Reginald C. Sutton ("Reg")

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24 October 1916
October 2010
Sound engineer; Commentator
Newsreels / Cinemagazines
British Movietone News
Search for all stories where Reginald C. Sutton is credited
MOMI has ‘an autobiographical sketch of his career in radio, the newsreels and television,' written in 1987 and running to 5 pages. The first commentator credits are for ‘B. Sutton,' but this seems to be a mistake.
Photo credit
BUFVC/Norman Fisher Collection


Reg Sutton joined the BBC in 1936 as a sound engineer, working on transmitters, studios, and outside broadcasts in Newcastle and London. In 1946 he was recruited by Movietone as a sound engineer, employed to replace Martin Gray [qv] and working with the cameraman Alec Tozer [qv]. Sutton’s first assignment was for ''BRITAIN CAN WEAR IT’ MIDNIGHT DISPLAY’ in British Movietone News No.905 of October 1946. In October 1947 he acted as sound engineer for Norman Fisher [qv], filming ‘PRINCESS ELIZABETH LAUNCHES NEW CUNARDER’ for British Movietone News No.961. Sutton also had minor roles in several Movietone stories. In January 1948 he appeared dressed as a Chinaman in ‘1948 WELCOMED - CHELSEA ARTS BALL’ in British Movietone News No.970, and in March 1948 he appeared again in ‘EASTER 1948 - THE NO-BASIC HOLIDAY’ in No.982A. He was shown asleep on the grass in ‘ART IN THE PARK’ in No.989 of May 1948, and dressed as a child in ‘XMAS TIME IS CIRCUS TIME’ in No.1020 of December 1948.

In July 1948 Sutton covered the Olympic Games in London with the cameraman Alec Tozer [qv], filming under a rota agreement with the other newsreels. He appeared again, looking through binoculars at a statue in ‘GODIVA UNVEILED, BUT RELUCTANTLY’ in No.1064a of October 1949, and in April 1951 he was shown as an impoverished drinker in ‘THE BUDGET’ in No.1140A. In January 1952 Sutton spent six days covering the sinking of the ‘Flying Enterprise.' Norman Fisher [qv] recalled that ‘Reg Sutton and myself worked together on this one on behalf of Movietone’: ‘Reg Sutton and I were set up with a sound unit on the quayside at Falmouth for interviews with Captain Carlson and his First Officer, Kenneth Dancy, who were brought ashore within a few hours of the sinking.' Their material appeared in ‘THE END OF THE ‘FLYING ENTERPRISE’' in British Movietone News No.1180.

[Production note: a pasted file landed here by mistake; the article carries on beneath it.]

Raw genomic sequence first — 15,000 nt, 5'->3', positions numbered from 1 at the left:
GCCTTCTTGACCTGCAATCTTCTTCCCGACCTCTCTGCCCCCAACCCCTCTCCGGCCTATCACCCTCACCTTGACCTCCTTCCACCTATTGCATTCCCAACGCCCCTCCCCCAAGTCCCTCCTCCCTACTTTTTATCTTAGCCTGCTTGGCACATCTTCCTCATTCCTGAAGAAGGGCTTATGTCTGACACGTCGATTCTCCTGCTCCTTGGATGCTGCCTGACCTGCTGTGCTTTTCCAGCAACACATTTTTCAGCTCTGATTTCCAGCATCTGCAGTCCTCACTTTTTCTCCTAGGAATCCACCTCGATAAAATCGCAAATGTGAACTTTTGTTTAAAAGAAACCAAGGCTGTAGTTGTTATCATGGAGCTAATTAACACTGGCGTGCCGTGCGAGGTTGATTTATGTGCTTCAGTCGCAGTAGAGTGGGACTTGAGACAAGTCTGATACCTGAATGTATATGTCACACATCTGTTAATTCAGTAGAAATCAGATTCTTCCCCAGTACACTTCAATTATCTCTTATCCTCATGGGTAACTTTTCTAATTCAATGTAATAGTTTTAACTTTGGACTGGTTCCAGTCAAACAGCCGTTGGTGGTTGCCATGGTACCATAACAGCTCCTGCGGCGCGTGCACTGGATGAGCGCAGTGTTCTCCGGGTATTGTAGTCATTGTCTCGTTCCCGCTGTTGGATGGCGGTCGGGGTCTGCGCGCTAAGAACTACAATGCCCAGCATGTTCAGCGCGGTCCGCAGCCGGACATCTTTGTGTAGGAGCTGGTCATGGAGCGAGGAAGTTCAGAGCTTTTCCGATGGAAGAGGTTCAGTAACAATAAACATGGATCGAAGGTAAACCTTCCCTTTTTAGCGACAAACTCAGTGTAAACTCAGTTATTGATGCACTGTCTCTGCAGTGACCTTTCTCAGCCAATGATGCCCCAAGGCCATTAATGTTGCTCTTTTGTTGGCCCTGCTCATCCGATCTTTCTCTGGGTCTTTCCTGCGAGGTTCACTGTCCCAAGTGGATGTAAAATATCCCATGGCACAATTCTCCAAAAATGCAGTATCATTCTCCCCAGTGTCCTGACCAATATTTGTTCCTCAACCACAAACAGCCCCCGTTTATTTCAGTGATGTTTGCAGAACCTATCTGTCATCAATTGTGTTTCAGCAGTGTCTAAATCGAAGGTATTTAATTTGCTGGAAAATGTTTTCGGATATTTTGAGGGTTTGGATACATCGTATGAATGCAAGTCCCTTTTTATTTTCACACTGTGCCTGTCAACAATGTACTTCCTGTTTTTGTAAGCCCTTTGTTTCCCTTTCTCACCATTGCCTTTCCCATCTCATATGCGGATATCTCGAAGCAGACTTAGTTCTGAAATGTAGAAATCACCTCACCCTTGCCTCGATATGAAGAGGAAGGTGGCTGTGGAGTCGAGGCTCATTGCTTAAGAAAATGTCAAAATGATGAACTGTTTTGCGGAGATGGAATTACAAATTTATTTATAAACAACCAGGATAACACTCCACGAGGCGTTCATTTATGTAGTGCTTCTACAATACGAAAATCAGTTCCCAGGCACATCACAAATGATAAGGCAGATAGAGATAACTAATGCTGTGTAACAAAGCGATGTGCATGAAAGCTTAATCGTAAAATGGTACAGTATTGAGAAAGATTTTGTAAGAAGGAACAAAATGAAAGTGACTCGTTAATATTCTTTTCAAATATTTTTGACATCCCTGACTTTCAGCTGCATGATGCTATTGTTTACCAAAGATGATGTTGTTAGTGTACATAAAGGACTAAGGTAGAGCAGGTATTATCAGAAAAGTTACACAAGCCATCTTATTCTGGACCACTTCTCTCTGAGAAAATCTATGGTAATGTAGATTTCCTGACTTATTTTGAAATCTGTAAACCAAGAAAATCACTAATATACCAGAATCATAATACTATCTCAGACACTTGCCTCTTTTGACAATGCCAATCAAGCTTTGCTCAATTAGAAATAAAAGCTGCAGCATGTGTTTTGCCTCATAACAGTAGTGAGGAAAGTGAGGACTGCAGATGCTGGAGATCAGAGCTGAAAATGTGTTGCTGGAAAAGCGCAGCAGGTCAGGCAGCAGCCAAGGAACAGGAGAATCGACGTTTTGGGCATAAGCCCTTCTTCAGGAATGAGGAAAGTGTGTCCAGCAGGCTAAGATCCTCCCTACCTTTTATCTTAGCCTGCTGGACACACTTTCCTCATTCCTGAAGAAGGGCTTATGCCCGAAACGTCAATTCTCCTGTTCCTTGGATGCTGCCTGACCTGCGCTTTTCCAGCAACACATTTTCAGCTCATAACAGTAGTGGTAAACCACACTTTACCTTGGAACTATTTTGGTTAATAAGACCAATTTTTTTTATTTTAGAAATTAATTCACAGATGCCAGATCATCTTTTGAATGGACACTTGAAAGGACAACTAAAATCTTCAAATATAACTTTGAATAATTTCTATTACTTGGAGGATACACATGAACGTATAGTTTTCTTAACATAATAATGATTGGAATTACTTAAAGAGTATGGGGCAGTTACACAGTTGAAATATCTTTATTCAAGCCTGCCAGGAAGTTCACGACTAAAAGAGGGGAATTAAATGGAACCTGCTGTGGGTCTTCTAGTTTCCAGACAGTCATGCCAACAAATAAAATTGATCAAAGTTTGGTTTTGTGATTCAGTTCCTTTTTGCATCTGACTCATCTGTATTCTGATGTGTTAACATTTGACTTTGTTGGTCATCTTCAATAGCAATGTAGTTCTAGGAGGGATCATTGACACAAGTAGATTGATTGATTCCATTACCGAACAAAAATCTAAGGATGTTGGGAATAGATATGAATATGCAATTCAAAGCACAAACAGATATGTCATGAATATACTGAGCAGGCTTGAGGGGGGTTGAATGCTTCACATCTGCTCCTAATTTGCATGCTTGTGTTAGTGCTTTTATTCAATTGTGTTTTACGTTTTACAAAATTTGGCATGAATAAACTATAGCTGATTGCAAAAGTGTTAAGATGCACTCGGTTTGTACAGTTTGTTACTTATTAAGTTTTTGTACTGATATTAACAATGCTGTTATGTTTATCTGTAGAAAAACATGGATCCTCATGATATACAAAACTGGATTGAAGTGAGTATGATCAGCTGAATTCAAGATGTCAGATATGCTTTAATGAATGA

Sutton was the sound engineer who went with Movietone cameraman Paul Wyand [qv] on the Royal Tour of the Commonwealth, the assignment lasting from October 1953 to May 1954. Wyand noted of Sutton that ‘stocky and in his thirties, he had come to Movietone from the B.B.C., and in my opinion is the best sound engineer for outside recordings.' Their material was released as ‘The Flight of the White Heron.' By the time that Sutton completed this assignment, Alec Tozer [qv], with whom he regularly worked, had left Movietone, and Sutton teamed up with cameraman Norman Fisher [qv]. They worked together on ‘THE OPEN ROAD’ in No.1328A of November 1954, and also covered ‘THE ELECTION’ for No.1356 in May 1955. However, Sutton also worked regularly with Paul Wyand - who recalled Sutton as ‘a notorious leg-puller.' Sutton left Movietone in June 1960 to become chief of sound for the Samuelson Film Service Limited. In 1970 Sutton became general manager of the Samuelson Group, but he seems to have found time to do some commentaries for his former company. Sutton was first credited as commentator for British Movietone News No.2232A of March 1972, and later that month shared credits with Leslie Mitchell for No.2234A. In June 1972 he returned to commentate for No.2246A. Sutton retired in 1986.


L. Murray and R. Sutton, ‘A newsreel round-up on filming the ‘Flying Enterprise’,' Cine-Technician, March-April 1952, pp.26-28: P. Wyand and R. Sutton, ‘The Flight Of The White Heron,' Cine-Technician, June 1954, pp.117, 121: P. Wyand ‘Useless if Delayed’ (London, 1959), pp.225-8: J. Ballantyne (ed) ‘Researcher’s Guide to British Newsreels: Vol.II’ (1988), p.35 - information from David Watson of MOMI: J. Ballantyne (ed) ‘Researcher’s Guide to British Newsreels: Vol.III’ (1993), pp.27-8.

Production Doc

Here is an example of one of Reg Sutton’s dopesheets.

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